Just one month ago, New Castle suddenly hit the skids. The ‘Canes surprisingly lost two out of three games and didn’t look smooth in a home win over South Fayette. But that seems like ancient history now.
New Castle coach Ralph Blundo has brought the program to the grandest stage of the WPIAL playoffs six times previously in his 11 seasons. One thing is certain: if you bet against Blundo and his ‘Canes, you do so at your own peril.
New Castle has many signatures as a program and defense is at the top of the list. That same defense stifled the Colts and Brayden Reynolds in the championship game. Yes, Reynolds still got his points, 22 of them, in fact. But that’s a far cry from the 42 that he scored at the Ne-Ca-Hi Field House in a 77-59 Chartiers Valley verdict on Feb. 12.
The Field House is spacious, and that’s a good thing, because banner No. 14 will rise to the rafters early next basketball season. Fourteen WPIAL titles also is the most all-time around the district. And Blundo has coached seven of those victories.
That’s seven titles for Blundo in 11 seasons as the coach. His teams have at least reached the WPIAL semifinals all 11 seasons and the PIAA playoffs all 11 seasons. Only a WPIAL championship would extend that streak. You didn’t doubt that, did you? Shame on you if you did.
Monday night, the county was sporting a shiny 3-0 championship record this year. Very nice. It could get better, and it would.
Ellwood City Lincoln took the longest path to a title of all of the Lawrence County teams. The Neshannock and Mohawk girls teams played three home games to reach the championship game. New Castle’s boys also played three home games as a high seed.
But the Wolverines, coached by New Castle grad Steve Antuono, didn’t have that luxury as a No. 11 seed. Sure, Ellwood City opened the playoffs with a home game — ONE home game. And the Wolverines made it count, topping Valley in the preliminary round, 72-20. Ellwood City then would have to go on the road and beat three very good basketball teams to advance.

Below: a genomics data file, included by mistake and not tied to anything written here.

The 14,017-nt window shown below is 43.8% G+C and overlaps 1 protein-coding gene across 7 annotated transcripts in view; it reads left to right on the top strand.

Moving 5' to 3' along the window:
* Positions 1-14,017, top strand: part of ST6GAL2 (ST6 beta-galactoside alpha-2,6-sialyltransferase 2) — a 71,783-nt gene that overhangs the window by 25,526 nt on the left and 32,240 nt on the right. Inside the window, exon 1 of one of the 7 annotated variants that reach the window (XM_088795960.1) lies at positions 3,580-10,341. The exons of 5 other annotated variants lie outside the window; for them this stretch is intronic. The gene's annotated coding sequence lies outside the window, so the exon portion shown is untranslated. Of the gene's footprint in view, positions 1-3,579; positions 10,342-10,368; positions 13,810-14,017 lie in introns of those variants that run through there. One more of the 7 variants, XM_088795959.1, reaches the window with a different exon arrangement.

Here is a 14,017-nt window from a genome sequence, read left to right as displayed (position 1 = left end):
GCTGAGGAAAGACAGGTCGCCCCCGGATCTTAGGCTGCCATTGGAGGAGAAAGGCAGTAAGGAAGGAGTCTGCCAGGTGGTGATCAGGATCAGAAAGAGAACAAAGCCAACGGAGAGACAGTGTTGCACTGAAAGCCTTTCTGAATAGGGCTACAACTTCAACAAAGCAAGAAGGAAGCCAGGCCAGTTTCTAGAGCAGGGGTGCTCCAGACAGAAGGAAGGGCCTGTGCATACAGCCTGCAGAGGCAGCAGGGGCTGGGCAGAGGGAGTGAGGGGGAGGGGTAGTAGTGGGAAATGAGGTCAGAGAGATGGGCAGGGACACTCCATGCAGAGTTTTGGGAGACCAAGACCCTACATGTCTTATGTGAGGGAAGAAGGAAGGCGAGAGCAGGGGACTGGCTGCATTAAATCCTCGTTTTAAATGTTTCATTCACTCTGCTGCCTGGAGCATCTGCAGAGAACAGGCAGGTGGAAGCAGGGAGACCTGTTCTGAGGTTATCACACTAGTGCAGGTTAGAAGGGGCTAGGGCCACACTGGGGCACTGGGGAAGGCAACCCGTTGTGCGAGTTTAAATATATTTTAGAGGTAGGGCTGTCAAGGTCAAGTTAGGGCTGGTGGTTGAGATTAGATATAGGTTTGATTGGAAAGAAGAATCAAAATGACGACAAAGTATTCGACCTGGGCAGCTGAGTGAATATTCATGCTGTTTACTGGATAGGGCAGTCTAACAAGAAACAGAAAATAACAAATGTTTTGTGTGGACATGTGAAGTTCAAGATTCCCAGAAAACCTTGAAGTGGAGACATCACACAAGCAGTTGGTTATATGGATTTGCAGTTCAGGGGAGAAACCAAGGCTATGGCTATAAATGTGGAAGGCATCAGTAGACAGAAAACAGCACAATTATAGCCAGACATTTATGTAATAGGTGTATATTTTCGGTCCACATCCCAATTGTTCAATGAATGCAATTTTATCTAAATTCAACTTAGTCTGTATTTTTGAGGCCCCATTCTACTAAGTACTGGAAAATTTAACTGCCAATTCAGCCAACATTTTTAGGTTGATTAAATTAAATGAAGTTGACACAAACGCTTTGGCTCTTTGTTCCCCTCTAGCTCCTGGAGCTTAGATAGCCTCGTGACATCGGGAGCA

No sweat. The Wolverines boarded a bus each time and defeated No. 6 Avonworth (58-53), No. 3 Shady Side Academy (81-73 in overtime), before taking a trip in the county to Neshannock against the No. 2 seed. Ellwood City took care of business against the Lancers, avenging two losses to their Section 1 rivals with a 60-51 decision.
In one week, the Wolverines walked away with road wins over the 6, the 3 and the 2. And this wasn’t on neutral floors, either. This was in enemy territory.
Ellwood City was on a mission and that was to board the bus Monday night back home full of gold. And the Wolverines did just that, 53-50, over top-seeded South Allegheny. What a journey, wins over seeds 6, 3, 2 and 1. If there is a tougher trek to a title, complete with playing games at the home of the opposition, I would be shocked.
Some might say Cinderella is still dancing. But Ellwood City would tell you they are a very good basketball team. And they are.
The best part about these teams is there are more chapters of basketball still to write. Not only this year, but in the near future. County basketball fans have plenty to be proud of and a great deal to look forward to.
There could be more gold in their immediate futures, too.